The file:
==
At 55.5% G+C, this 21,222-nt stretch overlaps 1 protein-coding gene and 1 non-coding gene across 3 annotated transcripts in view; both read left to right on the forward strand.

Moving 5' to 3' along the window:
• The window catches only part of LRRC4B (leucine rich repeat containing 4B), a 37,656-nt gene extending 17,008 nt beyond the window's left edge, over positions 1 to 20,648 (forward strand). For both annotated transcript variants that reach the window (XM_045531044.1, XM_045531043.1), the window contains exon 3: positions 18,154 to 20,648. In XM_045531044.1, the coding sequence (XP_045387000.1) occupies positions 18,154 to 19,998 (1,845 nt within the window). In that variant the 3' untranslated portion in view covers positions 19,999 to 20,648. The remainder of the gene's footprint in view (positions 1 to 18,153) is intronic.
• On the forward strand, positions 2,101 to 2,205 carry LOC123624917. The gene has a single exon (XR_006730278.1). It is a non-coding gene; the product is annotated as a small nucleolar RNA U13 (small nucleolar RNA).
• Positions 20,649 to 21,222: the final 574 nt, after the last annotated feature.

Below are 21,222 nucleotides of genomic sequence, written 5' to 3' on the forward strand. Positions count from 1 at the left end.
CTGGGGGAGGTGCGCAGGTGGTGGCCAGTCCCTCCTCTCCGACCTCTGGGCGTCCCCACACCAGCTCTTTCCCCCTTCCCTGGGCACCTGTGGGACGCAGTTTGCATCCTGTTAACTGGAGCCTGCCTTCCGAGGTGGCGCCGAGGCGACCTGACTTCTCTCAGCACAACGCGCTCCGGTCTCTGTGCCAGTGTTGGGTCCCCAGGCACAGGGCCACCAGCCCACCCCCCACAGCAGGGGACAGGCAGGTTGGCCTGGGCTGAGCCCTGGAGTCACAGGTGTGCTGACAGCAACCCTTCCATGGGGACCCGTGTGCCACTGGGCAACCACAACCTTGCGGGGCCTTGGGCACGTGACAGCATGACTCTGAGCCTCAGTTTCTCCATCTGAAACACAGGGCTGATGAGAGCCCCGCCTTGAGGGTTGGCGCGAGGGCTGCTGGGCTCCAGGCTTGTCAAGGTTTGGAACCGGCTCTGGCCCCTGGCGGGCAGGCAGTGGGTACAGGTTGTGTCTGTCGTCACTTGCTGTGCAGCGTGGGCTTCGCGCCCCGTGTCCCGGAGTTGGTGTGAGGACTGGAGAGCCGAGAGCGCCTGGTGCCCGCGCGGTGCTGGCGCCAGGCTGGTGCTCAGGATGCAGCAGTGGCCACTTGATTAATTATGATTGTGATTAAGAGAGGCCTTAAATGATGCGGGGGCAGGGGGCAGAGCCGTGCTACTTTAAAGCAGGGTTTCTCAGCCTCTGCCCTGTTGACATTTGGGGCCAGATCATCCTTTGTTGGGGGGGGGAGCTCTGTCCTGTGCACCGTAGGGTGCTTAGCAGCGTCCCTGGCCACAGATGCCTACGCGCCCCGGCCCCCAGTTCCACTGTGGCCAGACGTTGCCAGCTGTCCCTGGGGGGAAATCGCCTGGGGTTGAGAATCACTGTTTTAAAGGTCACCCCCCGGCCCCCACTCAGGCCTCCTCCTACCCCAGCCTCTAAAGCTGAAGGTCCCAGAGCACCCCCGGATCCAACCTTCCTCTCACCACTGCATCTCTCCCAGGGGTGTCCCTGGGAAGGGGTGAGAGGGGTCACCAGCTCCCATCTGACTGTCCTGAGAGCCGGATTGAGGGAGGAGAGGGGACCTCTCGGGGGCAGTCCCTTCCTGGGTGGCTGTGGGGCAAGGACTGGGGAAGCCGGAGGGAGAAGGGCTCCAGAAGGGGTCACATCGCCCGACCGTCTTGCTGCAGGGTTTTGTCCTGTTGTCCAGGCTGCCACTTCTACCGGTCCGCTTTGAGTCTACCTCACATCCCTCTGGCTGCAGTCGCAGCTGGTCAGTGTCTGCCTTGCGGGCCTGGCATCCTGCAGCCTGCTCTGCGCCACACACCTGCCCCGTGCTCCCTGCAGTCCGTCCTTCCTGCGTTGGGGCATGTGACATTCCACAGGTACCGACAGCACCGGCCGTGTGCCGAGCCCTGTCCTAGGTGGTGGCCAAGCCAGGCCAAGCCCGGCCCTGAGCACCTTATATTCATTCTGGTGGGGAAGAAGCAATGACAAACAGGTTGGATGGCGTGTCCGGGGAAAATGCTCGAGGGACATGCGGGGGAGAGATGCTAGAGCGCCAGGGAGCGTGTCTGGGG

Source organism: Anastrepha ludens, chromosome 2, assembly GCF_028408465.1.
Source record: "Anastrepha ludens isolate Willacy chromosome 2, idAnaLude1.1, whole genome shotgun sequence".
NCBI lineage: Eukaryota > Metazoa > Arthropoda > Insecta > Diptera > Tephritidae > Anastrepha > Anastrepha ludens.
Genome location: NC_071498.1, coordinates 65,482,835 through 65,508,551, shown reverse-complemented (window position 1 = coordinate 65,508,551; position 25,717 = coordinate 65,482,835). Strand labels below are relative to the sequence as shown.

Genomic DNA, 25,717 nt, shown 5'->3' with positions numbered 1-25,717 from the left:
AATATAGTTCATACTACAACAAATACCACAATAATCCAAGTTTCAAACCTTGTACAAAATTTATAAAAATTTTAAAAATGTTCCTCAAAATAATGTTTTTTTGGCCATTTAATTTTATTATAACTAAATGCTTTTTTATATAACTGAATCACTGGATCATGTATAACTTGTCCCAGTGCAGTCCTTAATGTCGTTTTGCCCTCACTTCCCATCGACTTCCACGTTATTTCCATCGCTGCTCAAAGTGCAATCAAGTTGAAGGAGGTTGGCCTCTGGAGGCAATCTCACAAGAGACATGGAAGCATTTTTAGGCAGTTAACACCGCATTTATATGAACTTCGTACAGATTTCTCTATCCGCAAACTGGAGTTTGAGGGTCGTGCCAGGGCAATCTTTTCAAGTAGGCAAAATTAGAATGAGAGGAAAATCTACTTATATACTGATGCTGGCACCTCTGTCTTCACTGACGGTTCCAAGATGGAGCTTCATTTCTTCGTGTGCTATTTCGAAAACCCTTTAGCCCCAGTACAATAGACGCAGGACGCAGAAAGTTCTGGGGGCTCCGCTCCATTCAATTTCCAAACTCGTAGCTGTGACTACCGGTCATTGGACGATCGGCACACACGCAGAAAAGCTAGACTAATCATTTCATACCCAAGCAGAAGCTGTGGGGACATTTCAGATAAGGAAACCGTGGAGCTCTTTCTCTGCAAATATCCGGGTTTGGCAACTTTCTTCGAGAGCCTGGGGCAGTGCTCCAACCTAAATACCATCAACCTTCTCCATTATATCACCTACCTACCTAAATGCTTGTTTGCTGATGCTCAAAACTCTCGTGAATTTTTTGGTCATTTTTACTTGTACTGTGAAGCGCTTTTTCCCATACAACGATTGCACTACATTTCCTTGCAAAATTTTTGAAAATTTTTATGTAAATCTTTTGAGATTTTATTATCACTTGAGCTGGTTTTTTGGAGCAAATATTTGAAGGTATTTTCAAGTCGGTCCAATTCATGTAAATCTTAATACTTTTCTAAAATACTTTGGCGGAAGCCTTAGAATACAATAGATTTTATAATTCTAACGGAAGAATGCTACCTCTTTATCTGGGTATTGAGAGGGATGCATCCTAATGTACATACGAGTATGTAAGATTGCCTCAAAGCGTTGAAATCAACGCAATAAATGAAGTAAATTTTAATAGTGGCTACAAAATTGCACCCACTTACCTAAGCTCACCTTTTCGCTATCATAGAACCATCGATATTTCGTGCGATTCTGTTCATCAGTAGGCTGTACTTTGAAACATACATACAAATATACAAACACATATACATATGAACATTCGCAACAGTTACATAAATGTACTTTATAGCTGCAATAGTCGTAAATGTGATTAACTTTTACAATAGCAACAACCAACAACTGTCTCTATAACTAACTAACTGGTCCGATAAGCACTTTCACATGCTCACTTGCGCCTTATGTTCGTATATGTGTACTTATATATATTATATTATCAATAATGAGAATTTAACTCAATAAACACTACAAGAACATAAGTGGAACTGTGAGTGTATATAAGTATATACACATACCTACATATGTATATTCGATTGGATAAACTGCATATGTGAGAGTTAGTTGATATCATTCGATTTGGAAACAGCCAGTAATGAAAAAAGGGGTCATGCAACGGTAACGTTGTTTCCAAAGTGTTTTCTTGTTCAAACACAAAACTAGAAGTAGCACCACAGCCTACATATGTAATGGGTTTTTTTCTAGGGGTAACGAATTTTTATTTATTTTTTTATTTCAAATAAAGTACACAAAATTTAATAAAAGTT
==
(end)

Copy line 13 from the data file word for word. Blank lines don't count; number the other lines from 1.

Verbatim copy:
AATATAGTTCATACTACAACAAATACCACAATAATCCAAGTTTCAAACCTTGTACAAAATTTATAAAAATTTTAAAAATGTTCCTCAAAATAATGTTTTTTTGGCCATTTAATTTTATTATAACTAAATGCTTTTTTATATAACTGAATCACTGGATCATGTATAACTTGTCCCAGTGCAGTCCTTAATGTCGTTTTGCCCTCACTTCCCATCGACTTCCACGTTATTTCCATCGCTGCTCAAAGTGCAATCAAGTTGAAGGAGGTTGGCCTCTGGAGGCAATCTCACAAGAGACATGGAAGCATTTTTAGGCAGTTAACACCGCATTTATATGAACTTCGTACAGATTTCTCTATCCGCAAACTGGAGTTTGAGGGTCGTGCCAGGGCAATCTTTTCAAGTAGGCAAAATTAGAATGAGAGGAAAATCTACTTATATACTGATGCTGGCACCTCTGTCTTCACTGACGGTTCCAAGATGGAGCTTCATTTCTTCGTGTGCTATTTCGAAAACCCTTTAGCCCCAGTACAATAGACGCAGGACGCAGAAAGTTCTGGGGGCTCCGCTCCATTCAATTTCCAAACTCGTAGCTGTGACTACCGGTCATTGGACGATCGGCACACACGCAGAAAAGCTAGACTAATCATTTCATACCCAAGCAGAAGCTGTGGGGACATTTCAGATAAGGAAACCGTGGAGCTCTTTCTCTGCAAATATCCGGGTTTGGCAACTTTCTTCGAGAGCCTGGGGCAGTGCTCCAACCTAAATACCATCAACCTTCTCCATTATATCACCTACCTACCTAAATGCTTGTTTGCTGATGCTCAAAACTCTCGTGAATTTTTTGGTCATTTTTACTTGTACTGTGAAGCGCTTTTTCCCATACAACGATTGCACTACATTTCCTTGCAAAATTTTTGAAAATTTTTATGTAAATCTTTTGAGATTTTATTATCACTTGAGCTGGTTTTTTGGAGCAAATATTTGAAGGTATTTTCAAGTCGGTCCAATTCATGTAAATCTTAATACTTTTCTAAAATACTTTGGCGGAAGCCTTAGAATACAATAGATTTTATAATTCTAACGGAAGAATGCTACCTCTTTATCTGGGTATTGAGAGGGATGCATCCTAATGTACATACGAGTATGTAAGATTGCCTCAAAGCGTTGAAATCAACGCAATAAATGAAGTAAATTTTAATAGTGGCTACAAAATTGCACCCACTTACCTAAGCTCACCTTTTCGCTATCATAGAACCATCGATATTTCGTGCGATTCTGTTCATCAGTAGGCTGTACTTTGAAACATACATACAAATATACAAACACATATACATATGAACATTCGCAACAGTTACATAAATGTACTTTATAGCTGCAATAGTCGTAAATGTGATTAACTTTTACAATAGCAACAACCAACAACTGTCTCTATAACTAACTAACTGGTCCGATAAGCACTTTCACATGCTCACTTGCGCCTTATGTTCGTATATGTGTACTTATATATATTATATTATCAATAATGAGAATTTAACTCAATAAACACTACAAGAACATAAGTGGAACTGTGAGTGTATATAAGTATATACACATACCTACATATGTATATTCGATTGGATAAACTGCATATGTGAGAGTTAGTTGATATCATTCGATTTGGAAACAGCCAGTAATGAAAAAAGGGGTCATGCAACGGTAACGTTGTTTCCAAAGTGTTTTCTTGTTCAAACACAAAACTAGAAGTAGCACCACAGCCTACATATGTAATGGGTTTTTTTCTAGGGGTAACGAATTTTTATTTATTTTTTTATTTCAAATAAAGTACACAAAATTTAATAAAAGTT